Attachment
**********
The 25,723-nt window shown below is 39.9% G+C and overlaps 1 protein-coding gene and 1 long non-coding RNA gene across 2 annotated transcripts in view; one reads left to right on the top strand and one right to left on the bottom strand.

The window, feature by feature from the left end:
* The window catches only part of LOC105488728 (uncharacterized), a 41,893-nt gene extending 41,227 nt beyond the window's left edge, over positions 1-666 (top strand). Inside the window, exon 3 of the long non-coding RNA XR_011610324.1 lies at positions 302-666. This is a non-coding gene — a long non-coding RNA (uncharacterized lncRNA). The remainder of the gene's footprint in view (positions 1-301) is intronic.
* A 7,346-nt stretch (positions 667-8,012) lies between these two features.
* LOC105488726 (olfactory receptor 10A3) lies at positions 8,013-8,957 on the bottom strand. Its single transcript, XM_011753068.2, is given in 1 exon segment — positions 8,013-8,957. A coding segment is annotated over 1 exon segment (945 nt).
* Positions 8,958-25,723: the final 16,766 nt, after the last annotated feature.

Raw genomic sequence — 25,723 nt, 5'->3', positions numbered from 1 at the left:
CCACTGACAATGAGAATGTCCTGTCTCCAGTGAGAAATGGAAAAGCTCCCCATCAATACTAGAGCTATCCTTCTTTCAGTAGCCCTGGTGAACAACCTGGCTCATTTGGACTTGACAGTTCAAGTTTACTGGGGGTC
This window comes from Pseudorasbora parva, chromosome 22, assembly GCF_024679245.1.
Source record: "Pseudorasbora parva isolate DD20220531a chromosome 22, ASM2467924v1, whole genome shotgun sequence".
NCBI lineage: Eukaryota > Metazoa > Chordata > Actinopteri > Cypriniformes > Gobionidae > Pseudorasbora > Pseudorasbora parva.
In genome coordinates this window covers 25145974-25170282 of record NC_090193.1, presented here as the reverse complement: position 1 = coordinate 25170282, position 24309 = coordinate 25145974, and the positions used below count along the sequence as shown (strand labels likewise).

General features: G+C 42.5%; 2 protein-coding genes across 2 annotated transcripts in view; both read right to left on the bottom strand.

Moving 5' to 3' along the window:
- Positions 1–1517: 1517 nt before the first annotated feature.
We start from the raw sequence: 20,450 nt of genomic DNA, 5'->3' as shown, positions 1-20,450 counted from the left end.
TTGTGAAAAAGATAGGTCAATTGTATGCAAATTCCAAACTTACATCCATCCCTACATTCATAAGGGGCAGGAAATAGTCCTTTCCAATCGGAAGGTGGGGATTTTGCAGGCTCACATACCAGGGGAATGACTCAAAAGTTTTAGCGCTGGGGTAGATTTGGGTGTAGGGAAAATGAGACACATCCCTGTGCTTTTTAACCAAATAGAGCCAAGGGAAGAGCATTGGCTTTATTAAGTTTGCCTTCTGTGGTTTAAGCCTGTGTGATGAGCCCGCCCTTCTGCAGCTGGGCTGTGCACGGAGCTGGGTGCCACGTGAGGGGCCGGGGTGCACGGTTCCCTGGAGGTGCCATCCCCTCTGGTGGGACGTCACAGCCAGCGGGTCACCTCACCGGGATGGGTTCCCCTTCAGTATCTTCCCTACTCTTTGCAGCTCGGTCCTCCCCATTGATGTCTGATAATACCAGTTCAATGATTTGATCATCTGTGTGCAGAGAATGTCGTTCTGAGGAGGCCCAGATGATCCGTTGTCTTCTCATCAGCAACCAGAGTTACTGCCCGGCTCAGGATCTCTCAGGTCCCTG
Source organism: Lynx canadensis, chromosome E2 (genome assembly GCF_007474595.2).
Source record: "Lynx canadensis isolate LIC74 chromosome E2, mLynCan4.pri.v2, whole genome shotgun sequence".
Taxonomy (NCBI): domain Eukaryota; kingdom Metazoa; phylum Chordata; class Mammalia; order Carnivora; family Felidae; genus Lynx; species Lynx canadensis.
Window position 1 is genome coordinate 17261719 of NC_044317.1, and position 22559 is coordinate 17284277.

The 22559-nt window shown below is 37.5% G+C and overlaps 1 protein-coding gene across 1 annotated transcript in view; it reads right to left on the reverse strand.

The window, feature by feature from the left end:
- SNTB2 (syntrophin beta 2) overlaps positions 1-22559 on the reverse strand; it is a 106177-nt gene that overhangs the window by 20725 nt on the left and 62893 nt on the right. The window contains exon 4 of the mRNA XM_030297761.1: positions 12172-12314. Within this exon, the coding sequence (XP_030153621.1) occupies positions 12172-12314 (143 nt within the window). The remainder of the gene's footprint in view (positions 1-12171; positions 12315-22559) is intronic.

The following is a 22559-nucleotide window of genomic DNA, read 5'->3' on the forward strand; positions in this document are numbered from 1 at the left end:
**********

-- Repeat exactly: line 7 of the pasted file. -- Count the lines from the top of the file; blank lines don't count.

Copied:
Raw genomic sequence — 25,723 nt, 5'->3', positions numbered from 1 at the left: